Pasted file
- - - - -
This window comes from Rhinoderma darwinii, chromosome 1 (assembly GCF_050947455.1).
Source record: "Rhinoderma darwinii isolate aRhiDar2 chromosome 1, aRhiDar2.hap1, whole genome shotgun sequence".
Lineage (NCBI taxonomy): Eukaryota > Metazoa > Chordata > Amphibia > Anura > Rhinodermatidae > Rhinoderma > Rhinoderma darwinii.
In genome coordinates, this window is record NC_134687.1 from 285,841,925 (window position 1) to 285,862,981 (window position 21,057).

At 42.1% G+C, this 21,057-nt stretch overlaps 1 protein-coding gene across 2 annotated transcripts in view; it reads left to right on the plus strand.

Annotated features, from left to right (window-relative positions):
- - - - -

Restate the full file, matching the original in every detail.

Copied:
This window comes from Rhinoderma darwinii, chromosome 1 (assembly GCF_050947455.1).
Source record: "Rhinoderma darwinii isolate aRhiDar2 chromosome 1, aRhiDar2.hap1, whole genome shotgun sequence".
Lineage (NCBI taxonomy): Eukaryota > Metazoa > Chordata > Amphibia > Anura > Rhinodermatidae > Rhinoderma > Rhinoderma darwinii.
In genome coordinates, this window is record NC_134687.1 from 285,841,925 (window position 1) to 285,862,981 (window position 21,057).

At 42.1% G+C, this 21,057-nt stretch overlaps 1 protein-coding gene across 2 annotated transcripts in view; it reads left to right on the plus strand.

Annotated features, from left to right (window-relative positions):